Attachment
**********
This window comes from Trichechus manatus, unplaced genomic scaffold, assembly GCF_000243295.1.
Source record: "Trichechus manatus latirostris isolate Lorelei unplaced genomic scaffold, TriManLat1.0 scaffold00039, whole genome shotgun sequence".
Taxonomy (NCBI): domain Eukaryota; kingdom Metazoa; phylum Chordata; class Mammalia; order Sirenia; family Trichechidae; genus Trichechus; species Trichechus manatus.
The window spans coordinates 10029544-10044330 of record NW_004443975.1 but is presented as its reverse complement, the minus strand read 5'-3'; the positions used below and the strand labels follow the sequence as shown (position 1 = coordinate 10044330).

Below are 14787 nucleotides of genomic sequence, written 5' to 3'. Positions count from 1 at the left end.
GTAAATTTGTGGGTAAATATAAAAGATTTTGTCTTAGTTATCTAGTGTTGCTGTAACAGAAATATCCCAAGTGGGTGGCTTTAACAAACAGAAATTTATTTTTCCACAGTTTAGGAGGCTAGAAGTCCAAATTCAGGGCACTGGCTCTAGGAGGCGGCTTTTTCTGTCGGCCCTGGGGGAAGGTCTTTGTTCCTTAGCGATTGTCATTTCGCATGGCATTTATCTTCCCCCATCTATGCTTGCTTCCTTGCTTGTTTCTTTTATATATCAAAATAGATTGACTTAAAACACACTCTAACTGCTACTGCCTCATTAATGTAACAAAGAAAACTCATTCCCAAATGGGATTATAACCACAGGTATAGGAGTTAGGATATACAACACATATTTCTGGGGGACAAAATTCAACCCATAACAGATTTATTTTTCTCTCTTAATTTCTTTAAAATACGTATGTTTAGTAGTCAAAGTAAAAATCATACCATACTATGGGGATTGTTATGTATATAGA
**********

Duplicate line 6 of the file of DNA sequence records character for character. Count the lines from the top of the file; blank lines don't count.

GTAAATTTGTGGGTAAATATAAAAGATTTTGTCTTAGTTATCTAGTGTTGCTGTAACAGAAATATCCCAAGTGGGTGGCTTTAACAAACAGAAATTTATTTTTCCACAGTTTAGGAGGCTAGAAGTCCAAATTCAGGGCACTGGCTCTAGGAGGCGGCTTTTTCTGTCGGCCCTGGGGGAAGGTCTTTGTTCCTTAGCGATTGTCATTTCGCATGGCATTTATCTTCCCCCATCTATGCTTGCTTCCTTGCTTGTTTCTTTTATATATCAAAATAGATTGACTTAAAACACACTCTAACTGCTACTGCCTCATTAATGTAACAAAGAAAACTCATTCCCAAATGGGATTATAACCACAGGTATAGGAGTTAGGATATACAACACATATTTCTGGGGGACAAAATTCAACCCATAACAGATTTATTTTTCTCTCTTAATTTCTTTAAAATACGTATGTTTAGTAGTCAAAGTAAAAATCATACCATACTATGGGGATTGTTATGTATATAGA